Don and Dee Snyder Elementary School can be proud of its namesakes

Updated March 18, 2018 - 5:02 pm

In 2004, Don and Dee Snyder discussed their next philanthropic commitments and decided to write two checks that day, a $1 million check to help build The Smith Center for the Performing Arts and another for $1 million to the UNLV Foundation.

“It had to be the best day of our lives,” Don Snyder said, adding that $2 million was a high percentage of their net worth.

He was heading both fundraising efforts and knew that if he was going to be asking for money “it was important to show that I had done the same.”

Countless honors have come their way during his career as a banker, Boyd Gaming executive, acting UNLV president, dean of the UNLV Hotel College, adviser to the UNLV president and philanthropist.

Their biggest honor? The one that touches their hearts the most?

They’ve had a school named after them: Don and Dee Snyder Elementary School in southwest Las Vegas.

“I can’t think of any bigger honor than to have a school named after us,” said the man who was named philanthropist of the year in 2013 by Gov. Brian Sandoval.

Tuesday is the formal dedication of the school, which opened in January at 8951 W. Ford Ave., and the couple couldn’t be happier. Or prouder of the particular school that bears their names. Some 355 people are expected to attend and honor the couple.

It’s a STEAM school with a robotics program. STEAM stands for science, technology, engineering, arts and mathematics.

“There are not many robotics programs in elementary schools in Nevada, and the kids love it. Kids are so intrigued by the increasing capacity of technology. It’s a very tech-savvy school,” said Terra Cook, a gifted-education specialist at the school.

The Snyders plan to be very active at the school, Dee especially. They described the joy of walking through the school and being greeted by enthusiastic elementary students.

“When it comes to naming a school, I can’t imagine a more deserving couple than Don and Dee. They have, as a team, helped countless organizations around the valley for many years,” wrote Myron Martin, the president and CEO at the Smith Center.

“I have had the pleasure of working with Don for 20 years now and can tell you that he is the hardest-working, most prepared, most caring business executive I have ever known. There wouldn’t be a Smith Center without him,” Martin emphasized.

Longtime schools supporter

Martin reminded me that Don Snyder played an instrumental role in helping the Clark County School District shape its bond offering, when new schools were greatly needed.

“So the guy who helped the city to build new schools more than a decade ago now has a new school named after him and his extraordinary wife and partner, Dee,” Martin wrote.

The Snyders, married in 1971, have engaged in philanthropic efforts since moving to Las Vegas in 1987 and even before that during their 18 years in California. The couple, who met at a California bank, where she was a teller and he was entering a bank management program, have always worked together to improve their community. Theirs is a true partnership.

Education, culture, social infrastructure are all part of building a community, the Snyders believe, and that’s the philosophy that guides the philanthropic decisions they make. They’ve found that it’s easier to ask others for money if they have donated first.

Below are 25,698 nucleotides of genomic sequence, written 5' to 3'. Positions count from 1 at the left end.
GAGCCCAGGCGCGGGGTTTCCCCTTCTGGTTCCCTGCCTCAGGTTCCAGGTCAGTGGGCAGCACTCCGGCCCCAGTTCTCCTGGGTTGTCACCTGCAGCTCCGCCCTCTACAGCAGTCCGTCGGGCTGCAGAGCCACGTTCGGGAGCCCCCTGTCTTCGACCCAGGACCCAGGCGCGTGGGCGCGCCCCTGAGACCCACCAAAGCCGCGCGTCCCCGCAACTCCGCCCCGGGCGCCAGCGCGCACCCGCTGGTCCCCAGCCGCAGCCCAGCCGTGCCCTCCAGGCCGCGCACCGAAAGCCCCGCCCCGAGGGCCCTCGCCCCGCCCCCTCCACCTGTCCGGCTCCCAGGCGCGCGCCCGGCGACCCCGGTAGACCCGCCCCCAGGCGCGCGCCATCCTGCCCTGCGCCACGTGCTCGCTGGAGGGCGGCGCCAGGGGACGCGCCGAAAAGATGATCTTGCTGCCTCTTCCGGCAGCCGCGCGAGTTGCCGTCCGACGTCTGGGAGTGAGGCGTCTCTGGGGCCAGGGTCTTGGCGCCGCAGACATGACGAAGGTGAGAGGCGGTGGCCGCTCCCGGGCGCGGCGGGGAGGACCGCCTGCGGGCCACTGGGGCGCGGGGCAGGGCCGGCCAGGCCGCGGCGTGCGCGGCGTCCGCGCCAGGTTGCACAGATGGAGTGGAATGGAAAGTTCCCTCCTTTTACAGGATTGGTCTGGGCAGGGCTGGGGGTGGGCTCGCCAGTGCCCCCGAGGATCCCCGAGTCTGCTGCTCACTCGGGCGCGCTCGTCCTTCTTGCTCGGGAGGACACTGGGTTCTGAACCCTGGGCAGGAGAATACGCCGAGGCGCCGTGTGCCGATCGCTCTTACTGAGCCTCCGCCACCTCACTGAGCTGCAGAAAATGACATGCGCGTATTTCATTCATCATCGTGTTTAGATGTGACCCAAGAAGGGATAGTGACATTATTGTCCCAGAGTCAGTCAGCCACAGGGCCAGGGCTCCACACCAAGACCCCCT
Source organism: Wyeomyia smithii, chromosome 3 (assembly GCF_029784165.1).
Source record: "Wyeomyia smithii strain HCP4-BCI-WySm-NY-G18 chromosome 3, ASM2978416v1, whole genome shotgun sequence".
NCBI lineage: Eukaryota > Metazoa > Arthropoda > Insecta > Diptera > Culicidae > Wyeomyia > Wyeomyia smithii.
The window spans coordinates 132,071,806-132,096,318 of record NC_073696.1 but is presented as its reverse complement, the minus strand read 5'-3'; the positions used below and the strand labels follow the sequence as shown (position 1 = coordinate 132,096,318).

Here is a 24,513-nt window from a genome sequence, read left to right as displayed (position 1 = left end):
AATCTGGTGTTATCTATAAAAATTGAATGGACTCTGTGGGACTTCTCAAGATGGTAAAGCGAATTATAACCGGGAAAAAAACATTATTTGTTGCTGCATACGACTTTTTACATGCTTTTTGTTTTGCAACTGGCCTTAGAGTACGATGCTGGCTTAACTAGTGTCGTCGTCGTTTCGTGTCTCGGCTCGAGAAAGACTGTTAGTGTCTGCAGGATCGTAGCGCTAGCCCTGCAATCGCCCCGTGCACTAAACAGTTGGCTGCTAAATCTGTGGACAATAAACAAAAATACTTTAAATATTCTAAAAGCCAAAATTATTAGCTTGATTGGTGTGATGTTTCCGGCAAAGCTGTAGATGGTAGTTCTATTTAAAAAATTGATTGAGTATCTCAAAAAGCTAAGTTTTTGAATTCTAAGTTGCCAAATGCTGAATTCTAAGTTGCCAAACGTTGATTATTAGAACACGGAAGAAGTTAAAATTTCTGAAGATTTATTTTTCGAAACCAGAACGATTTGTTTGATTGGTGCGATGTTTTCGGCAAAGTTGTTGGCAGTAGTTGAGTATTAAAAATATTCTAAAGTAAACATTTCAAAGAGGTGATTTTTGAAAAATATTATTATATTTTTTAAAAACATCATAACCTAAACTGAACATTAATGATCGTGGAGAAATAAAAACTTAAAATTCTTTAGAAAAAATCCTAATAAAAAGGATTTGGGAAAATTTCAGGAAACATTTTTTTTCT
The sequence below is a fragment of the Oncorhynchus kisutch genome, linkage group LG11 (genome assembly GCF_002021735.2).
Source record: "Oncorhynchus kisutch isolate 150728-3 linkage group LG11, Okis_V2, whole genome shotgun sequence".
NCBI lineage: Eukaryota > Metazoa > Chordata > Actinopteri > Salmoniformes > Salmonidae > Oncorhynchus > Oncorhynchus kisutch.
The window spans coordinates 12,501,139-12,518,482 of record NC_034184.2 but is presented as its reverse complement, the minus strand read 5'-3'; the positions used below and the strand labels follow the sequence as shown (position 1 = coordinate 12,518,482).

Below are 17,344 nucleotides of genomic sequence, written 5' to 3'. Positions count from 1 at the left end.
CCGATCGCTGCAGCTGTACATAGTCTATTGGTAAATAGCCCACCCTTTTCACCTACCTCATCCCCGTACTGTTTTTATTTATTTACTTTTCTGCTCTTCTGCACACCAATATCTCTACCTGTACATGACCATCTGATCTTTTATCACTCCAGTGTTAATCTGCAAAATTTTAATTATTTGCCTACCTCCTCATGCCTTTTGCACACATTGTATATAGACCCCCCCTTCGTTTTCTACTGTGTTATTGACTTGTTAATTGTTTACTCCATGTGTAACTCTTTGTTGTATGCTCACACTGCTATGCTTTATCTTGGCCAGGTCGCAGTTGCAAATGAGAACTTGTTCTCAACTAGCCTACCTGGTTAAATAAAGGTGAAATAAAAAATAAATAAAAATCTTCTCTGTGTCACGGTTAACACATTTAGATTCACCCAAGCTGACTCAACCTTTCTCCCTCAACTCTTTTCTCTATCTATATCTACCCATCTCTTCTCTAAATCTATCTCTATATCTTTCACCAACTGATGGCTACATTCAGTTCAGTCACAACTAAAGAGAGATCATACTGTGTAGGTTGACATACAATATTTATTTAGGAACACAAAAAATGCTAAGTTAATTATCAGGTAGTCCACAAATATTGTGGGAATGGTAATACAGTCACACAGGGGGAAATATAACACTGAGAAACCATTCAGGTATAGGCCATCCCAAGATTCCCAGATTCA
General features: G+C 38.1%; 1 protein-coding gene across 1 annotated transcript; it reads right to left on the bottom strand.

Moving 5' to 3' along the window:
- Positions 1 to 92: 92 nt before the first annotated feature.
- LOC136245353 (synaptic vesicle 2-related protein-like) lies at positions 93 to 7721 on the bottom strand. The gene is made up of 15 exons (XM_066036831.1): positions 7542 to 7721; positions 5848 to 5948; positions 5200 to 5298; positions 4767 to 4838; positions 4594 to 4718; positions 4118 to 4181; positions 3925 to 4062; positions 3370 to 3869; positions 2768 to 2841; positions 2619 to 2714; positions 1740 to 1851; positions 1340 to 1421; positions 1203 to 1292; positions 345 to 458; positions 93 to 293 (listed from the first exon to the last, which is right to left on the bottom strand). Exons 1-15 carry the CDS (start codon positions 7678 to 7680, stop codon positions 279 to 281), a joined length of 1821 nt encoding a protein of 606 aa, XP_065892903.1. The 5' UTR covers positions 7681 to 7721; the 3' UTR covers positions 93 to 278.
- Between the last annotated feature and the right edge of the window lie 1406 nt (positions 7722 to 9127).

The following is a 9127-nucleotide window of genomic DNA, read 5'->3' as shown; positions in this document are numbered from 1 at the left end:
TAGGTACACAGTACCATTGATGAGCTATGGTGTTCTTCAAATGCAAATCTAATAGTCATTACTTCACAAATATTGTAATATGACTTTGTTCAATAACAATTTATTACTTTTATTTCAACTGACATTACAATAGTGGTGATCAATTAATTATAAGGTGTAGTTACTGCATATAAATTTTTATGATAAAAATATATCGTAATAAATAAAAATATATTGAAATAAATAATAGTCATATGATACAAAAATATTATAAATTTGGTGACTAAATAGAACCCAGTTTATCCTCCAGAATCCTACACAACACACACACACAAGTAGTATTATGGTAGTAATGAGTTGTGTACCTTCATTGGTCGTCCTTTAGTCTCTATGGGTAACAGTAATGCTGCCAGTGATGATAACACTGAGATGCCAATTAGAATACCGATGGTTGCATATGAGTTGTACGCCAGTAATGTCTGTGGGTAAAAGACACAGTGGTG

The Snyders were the first million-dollar donors for the Smith Center, the first founders, even before the Reynolds Foundation launched its $150 million donation. Don Snyder headed the fundraising effort for the center.

The center is named after newspaper executive Fred Smith and his wife, Mary, and they were so impressed “that Dee and I made our $1 million personal commitment that he and Mary committed a personal gift of $1 million,” Don Snyder said.

Humble upbringings

The Snyders didn’t inherit fortunes. They come from humble beginnings. Don Snyder’s dad was a farmer in South Dakota, and the family had no running water for the first three years of his life. He put himself through college. Her mother was a nurse, her father a factory worker.

They worked for what they have, raising three children.

Many wonder why he doesn’t run for politics. He knows numbers, understands policy and communicates clearly. Dee Snyder would be a huge asset, able to talk to anyone anytime about anything.

He has a well-crafted answer because it’s a question he’s often asked: “I’d rather define myself by the work I do than have a political opponent define me by what they don’t want me to do.”

Through their philanthropy, the Snyders have made this a better community in countless ways. Students attending the Don and Dee Snyder Elementary School can be proud of their school’s namesakes.

Jane Ann Morrison’s column runs Sundays in the Nevada section. Contact her at jane@reviewjournal.com or 702-383-0275. Follow @janeannmorrison on Twitter.

ad-high_impact_4
News
Man killed during road-rage incident
Las Vegas police are looking for two men involved in the shooting death of a man outside a 7-Eleven story at Bonanza Road and Maryland Parkway on Nov. 12, 2018. (Las Vegas Metropolitan Police Department)
VA Southern Nevada Healthcare System hosts Veterans Day Car Show and BBQ
The 4th Annual Veterans Day Car Show and BBQ is held in celebration of Veterans Day at the VA Southern Nevada Healthcare System Medical Center in North Las Vegas, Saturday, Nov. 10, 2018. (Caroline Brehman/Las Vegas Review-Journal)
Wildfires in Southern California
Wildfires hit Ventura County, Calif., on Nov. 9, 2018. (Richard Brian/Las Vegas Review-Journal)
Dedication of Nevada's Battle Born memorial
The state of Nevada on Friday dedicated its Battle Born memorial honoring 895 state residents who have died in America’s wars.
Las Vegas police and Sunrise Children's Hospital hope to prevent infant deaths
The Metropolitan Police Department and Sunrise Children's Hospital held a press conference to get the message out on preventable infant deaths attributed to "co-sleeping" and other unsafe sleeping habits. (K.M. Cannon/Las Vegas Review-Journal)
No serious injuries after car hits tree in south Las Vegas
One person reported minor injuries but wasn’t hospitalized after a Wednesday morning crash in the south valley.
Nellis Air Force Base keeps airmen fed
Nellis Air Force Bass airmen have delicious and healthy food items, and a variety of dining facilities to choose from. (K.M. Cannon/Las Vegas Review-Journal)
Suspicious package found at central Las Vegas post office
Las Vegas police determined that a suspicious package found Monday morning at a central valley post office was not a threat.